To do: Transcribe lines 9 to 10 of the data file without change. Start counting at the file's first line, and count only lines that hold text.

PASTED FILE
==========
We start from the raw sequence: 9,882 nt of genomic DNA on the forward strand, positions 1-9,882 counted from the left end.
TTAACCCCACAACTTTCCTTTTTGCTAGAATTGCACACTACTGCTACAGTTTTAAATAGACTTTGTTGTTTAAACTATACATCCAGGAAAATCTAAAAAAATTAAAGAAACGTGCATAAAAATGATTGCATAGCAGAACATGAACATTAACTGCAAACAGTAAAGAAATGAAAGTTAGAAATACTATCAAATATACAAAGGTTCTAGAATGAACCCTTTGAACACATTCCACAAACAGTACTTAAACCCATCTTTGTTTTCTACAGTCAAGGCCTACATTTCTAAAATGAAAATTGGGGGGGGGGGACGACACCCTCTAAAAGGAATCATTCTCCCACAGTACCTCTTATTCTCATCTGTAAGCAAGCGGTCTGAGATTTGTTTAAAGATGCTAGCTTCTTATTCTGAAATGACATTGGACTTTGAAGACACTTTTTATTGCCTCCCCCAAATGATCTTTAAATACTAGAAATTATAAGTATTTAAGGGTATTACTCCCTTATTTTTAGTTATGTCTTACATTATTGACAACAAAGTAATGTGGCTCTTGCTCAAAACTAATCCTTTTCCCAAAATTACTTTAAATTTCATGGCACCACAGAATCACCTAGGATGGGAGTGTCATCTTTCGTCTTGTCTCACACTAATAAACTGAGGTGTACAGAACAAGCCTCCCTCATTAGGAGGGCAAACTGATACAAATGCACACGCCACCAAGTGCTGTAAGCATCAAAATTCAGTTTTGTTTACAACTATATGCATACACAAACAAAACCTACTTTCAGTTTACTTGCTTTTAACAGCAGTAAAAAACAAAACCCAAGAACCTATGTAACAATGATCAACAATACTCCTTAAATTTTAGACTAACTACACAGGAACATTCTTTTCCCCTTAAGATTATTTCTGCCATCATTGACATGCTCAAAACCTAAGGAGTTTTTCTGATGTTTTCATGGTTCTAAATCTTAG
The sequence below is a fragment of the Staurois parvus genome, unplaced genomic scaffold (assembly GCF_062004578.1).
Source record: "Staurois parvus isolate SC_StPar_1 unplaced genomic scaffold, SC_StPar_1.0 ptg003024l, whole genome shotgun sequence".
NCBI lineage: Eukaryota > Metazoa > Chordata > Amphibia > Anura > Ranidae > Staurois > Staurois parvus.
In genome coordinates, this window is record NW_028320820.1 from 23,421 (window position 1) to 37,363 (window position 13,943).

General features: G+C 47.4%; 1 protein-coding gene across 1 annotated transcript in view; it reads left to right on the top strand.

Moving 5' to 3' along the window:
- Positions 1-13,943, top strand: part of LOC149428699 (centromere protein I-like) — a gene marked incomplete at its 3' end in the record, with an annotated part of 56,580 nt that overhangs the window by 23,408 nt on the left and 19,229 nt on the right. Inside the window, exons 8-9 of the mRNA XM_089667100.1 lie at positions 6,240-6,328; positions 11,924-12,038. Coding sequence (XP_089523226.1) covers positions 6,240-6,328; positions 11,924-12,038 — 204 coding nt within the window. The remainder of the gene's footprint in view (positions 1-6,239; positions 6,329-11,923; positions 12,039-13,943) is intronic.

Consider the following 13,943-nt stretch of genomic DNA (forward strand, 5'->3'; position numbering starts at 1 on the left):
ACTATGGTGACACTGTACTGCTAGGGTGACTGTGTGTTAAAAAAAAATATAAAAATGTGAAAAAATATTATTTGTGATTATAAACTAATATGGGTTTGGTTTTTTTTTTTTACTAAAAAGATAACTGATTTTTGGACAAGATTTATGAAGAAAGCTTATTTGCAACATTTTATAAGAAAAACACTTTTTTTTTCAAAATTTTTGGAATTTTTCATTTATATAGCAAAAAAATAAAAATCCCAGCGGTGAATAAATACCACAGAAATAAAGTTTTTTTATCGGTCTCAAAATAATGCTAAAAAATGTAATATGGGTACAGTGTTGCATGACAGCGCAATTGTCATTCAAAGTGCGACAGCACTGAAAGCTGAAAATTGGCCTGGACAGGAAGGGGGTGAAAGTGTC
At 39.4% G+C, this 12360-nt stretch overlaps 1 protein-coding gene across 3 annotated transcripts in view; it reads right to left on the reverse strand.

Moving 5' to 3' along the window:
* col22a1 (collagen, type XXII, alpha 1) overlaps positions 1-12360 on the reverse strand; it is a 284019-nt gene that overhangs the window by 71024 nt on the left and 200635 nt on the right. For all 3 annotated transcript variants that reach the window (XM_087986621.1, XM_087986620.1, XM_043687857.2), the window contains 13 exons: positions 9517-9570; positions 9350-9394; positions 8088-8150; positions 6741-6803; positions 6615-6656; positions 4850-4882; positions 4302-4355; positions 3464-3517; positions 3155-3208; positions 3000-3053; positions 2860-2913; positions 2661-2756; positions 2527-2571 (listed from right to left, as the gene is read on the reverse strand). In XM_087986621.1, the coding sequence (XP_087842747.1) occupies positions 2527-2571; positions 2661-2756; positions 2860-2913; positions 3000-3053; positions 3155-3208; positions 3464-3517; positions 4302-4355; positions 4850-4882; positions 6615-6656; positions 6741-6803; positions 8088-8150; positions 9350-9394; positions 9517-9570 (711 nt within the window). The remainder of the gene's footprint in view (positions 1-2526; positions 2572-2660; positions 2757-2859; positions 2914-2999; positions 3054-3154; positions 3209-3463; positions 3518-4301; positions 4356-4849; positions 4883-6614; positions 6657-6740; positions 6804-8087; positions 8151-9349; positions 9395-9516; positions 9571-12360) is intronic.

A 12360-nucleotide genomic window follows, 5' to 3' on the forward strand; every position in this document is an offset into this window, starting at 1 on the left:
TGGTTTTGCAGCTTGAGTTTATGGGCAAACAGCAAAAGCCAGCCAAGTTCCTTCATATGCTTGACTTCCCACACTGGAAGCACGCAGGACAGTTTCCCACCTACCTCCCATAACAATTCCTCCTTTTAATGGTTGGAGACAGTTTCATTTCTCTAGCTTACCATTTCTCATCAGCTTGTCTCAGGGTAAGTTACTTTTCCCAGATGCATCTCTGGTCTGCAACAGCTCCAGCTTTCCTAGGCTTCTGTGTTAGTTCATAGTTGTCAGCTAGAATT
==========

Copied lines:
- Positions 1-13,943, top strand: part of LOC149428699 (centromere protein I-like) — a gene marked incomplete at its 3' end in the record, with an annotated part of 56,580 nt that overhangs the window by 23,408 nt on the left and 19,229 nt on the right. Inside the window, exons 8-9 of the mRNA XM_089667100.1 lie at positions 6,240-6,328; positions 11,924-12,038. Coding sequence (XP_089523226.1) covers positions 6,240-6,328; positions 11,924-12,038 — 204 coding nt within the window. The remainder of the gene's footprint in view (positions 1-6,239; positions 6,329-11,923; positions 12,039-13,943) is intronic.

Consider the following 13,943-nt stretch of genomic DNA (forward strand, 5'->3'; position numbering starts at 1 on the left):